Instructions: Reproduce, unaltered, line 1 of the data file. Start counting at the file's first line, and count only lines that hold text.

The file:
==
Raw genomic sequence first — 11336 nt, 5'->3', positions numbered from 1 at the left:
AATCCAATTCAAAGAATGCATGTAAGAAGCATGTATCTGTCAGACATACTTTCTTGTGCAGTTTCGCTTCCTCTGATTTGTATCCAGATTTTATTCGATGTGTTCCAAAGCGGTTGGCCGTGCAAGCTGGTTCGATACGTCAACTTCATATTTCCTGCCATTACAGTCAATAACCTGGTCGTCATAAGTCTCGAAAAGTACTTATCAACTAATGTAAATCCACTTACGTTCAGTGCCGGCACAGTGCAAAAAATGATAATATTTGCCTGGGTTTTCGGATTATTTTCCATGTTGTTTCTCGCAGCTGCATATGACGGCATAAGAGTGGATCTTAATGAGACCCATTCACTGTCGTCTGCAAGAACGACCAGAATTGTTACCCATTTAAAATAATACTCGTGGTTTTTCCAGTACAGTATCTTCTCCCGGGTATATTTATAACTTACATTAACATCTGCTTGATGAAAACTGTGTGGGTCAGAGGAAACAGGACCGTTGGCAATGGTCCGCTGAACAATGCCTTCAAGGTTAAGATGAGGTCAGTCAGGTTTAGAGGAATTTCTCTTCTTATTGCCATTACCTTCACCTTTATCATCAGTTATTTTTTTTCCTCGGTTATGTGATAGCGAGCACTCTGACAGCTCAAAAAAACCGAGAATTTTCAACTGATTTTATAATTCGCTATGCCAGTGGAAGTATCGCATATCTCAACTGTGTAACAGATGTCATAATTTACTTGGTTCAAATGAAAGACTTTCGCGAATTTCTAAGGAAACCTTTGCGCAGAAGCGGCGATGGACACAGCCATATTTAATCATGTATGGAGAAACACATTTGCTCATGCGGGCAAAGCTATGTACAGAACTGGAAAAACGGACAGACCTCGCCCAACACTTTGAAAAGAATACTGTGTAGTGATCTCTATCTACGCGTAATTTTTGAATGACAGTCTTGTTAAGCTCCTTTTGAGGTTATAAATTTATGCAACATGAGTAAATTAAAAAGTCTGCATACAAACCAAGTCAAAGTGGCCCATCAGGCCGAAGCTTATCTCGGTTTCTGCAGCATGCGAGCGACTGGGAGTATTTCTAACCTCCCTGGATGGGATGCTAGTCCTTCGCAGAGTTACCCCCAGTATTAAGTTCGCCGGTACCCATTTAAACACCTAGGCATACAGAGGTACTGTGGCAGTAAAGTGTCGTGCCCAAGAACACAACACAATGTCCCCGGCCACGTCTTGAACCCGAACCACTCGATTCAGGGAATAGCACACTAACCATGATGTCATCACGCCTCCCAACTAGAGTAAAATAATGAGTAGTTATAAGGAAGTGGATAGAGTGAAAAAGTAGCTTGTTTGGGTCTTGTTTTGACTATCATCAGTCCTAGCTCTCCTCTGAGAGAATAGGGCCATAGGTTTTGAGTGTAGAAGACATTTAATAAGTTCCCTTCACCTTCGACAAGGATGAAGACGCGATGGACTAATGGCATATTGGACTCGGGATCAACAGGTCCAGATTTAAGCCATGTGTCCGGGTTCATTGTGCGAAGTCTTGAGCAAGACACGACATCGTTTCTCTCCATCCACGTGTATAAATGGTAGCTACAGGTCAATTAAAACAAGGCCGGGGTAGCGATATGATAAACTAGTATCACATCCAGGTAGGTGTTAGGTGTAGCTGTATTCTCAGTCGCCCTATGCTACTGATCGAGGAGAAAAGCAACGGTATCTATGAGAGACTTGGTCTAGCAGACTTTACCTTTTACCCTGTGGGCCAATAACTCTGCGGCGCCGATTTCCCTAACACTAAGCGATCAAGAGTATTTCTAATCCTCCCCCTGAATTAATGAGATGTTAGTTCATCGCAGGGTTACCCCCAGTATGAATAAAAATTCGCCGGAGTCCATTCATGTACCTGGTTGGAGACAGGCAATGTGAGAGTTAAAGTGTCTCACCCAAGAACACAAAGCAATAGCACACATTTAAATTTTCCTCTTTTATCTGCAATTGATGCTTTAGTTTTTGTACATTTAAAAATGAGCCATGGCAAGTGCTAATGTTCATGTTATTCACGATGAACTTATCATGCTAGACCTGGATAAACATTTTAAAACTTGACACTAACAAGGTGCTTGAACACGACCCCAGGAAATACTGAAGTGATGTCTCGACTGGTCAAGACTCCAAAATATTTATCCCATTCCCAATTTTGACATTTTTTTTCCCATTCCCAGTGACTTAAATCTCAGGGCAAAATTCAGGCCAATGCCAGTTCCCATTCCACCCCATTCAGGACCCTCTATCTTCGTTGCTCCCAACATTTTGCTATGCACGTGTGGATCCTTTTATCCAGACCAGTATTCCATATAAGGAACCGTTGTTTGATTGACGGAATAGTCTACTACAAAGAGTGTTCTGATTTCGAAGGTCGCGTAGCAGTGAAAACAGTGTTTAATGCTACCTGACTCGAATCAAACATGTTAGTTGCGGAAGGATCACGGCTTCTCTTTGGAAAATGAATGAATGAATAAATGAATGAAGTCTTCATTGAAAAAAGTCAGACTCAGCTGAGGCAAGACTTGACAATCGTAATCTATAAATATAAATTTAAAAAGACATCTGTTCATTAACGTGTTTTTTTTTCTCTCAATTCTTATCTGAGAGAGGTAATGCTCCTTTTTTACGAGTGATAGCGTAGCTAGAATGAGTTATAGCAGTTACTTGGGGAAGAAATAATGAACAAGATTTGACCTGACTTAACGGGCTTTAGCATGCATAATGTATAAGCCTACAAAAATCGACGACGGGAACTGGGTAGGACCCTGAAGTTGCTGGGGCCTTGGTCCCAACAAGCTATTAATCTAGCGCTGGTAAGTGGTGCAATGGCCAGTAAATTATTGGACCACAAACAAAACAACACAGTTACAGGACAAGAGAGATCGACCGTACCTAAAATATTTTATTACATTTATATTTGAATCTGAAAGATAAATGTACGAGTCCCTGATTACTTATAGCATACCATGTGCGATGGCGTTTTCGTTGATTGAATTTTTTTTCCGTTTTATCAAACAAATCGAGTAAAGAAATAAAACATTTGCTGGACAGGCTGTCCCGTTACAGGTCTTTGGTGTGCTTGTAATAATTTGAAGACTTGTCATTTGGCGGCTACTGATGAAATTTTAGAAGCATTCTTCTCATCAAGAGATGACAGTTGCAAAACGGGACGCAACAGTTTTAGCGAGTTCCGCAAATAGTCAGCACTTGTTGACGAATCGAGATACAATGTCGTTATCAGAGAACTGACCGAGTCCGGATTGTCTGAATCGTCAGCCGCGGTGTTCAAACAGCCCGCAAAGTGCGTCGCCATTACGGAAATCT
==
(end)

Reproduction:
Raw genomic sequence first — 11336 nt, 5'->3', positions numbered from 1 at the left: